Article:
House of Lords urge government to seek “reciprocal” touring agreement with the EU

The report calls for a touring agreement as a "matter of urgency"

A new report from the House of Lords has urged the Government to seek “a bilateral and reciprocal” touring agreement with the European Union, after Boris Johnson’s Brexit trade deal failed to secure visa-free travel for UK artists and their crew.

Through the government’s failing to negotiate visa-free travel and Europe-wide work permits for musicians and crew, it is feared that artists will face huge costs to future live music tours of the continent which could prevent rising and developing artists from being able to afford to do so. It is also warned that thousands of jobs and millions in income for crew, haulage and production will also be lost to the EU.

In a new report titled Beyond Brexit: Trade In services, the House of Lords EU Services Sub-Committee now warns that the UK must seek an urgent agreement that will allow artists to tour without major obstacles.

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While some EU member states currently provide a visa exemption for musicians, a bilateral agreement would allow artists and crew to tour seamlessly without having to navigate different rules across the continent.

“We urge the Government to negotiate, as a matter of urgency, a bilateral and reciprocal agreement to make mobility arrangements for touring performers, creative teams and crews,” the report states.

Charlie Steen from Shame performs at Pitchfork Festival at Grande Halle de La Villette on October 29, 2016 in Paris, France. (Photo by David Wolff - Patrick/Redferns)
Charlie Steen from Shame performs at Pitchfork Festival at Grande Halle de La Villette on October 29, 2016 in Paris, France. (Photo by David Wolff – Patrick/Redferns)

It adds: “The Government should also seek to negotiate an agreement to resolve the barriers to the movement of goods used in cultural and sporting events that are imported on a temporary basis. These arrangements will be mutually beneficial to creative industries in both the UK and EU.”

The report also contains testimonies from Musicians Union General Secretary Horace Trubridge, who has previously backed plans for a Musicians Passport.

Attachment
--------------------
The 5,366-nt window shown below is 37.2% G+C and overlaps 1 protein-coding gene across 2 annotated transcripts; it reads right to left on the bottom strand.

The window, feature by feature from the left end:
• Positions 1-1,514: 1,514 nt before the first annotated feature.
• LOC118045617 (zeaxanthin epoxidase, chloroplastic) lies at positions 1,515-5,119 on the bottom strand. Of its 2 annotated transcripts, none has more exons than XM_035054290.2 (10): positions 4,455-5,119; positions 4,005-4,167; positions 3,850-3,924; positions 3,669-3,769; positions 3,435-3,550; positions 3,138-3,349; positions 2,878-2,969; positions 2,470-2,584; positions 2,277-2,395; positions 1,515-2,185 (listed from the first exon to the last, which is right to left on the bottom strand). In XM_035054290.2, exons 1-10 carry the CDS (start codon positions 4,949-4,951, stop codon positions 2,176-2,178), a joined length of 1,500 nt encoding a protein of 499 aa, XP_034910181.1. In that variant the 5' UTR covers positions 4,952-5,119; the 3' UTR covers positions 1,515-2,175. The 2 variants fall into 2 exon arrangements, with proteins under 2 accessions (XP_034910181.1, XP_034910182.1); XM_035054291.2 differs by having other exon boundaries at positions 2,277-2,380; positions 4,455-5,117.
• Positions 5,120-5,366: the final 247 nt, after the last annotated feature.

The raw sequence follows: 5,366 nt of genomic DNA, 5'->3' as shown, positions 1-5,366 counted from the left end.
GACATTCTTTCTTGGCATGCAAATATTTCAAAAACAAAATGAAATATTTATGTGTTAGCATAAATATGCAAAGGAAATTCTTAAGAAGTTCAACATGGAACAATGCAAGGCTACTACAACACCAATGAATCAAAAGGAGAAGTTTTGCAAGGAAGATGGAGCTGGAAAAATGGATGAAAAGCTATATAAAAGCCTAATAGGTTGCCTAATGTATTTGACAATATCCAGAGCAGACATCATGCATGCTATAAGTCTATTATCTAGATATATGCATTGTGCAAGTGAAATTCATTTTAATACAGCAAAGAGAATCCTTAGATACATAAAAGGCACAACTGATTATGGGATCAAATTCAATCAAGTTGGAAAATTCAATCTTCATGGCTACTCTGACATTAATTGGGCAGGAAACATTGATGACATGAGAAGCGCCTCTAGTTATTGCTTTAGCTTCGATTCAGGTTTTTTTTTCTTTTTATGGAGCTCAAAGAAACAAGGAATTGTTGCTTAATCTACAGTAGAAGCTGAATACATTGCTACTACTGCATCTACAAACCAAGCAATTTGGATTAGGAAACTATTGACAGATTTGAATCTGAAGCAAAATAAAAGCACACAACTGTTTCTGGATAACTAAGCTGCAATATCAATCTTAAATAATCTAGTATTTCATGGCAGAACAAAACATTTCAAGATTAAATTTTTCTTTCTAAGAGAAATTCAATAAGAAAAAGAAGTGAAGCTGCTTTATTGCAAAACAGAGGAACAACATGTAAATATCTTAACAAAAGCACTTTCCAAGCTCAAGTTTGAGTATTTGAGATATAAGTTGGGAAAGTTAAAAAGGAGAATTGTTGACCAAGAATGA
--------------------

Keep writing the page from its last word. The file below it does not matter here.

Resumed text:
He says in the report: “If you are a musician, writing original music and performing live work just in the UK, it is difficult to generate enough income to sustain your business. If you can go and play in France, Germany, Italy and Spain, play little festivals, do little tours, develop your fanbase, sell a bit of merchandise, increase the traffic to your website, increase the streams and downloads that you get, you start to get … an income that means that you can stay in the industry.”

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While the report notes that the UK’s music industry is worth £5.8 billion, it also states that the creative industries have been “hit hard” by the pandemic and that its “recovery will depend in part on getting the relationship with the EU right”.

Responding to the report, a UK government spokesperson told NME: “We’ve always been clear that the end of freedom of movement would have implications for professional mobility.

“However we’re working across government and with industry, including through a DCMS-led working group, on plans to support cultural and creative professionals who temporarily work in the EU.

“The working group will provide new guidance to help artists understand what’s required in different countries. We will also be engaging with Member States on the issue and looking carefully at proposals for a new Export Office that could provide further practical help.”

This comes after last week saw Labour MP Harriet Harman lay out a potential 10-point plan to allow for visa-free touring through Europe post-Brexit.

European festival promoters have said that they could be likely to book fewer UK acts as a result, while figures from the UK music industry have expressed concern that the impact of the Brexit deal on musicians who might not be able to tour Europe could also potentially prevent them from acquiring a visa to play in the United States. Bookers in Europe have told NME that “the effort should come from the UK” to overcome this.

Last month, European promoters also said the current touring situation was “quite worrying” and urged the UK to negotiate a new touring deal. The government has also been accused of treating the UK’s cultural industries as an “afterthought” in Brexit negotiations, and paying far more mind to the fishing industry.

NME has contacted the government for comment.

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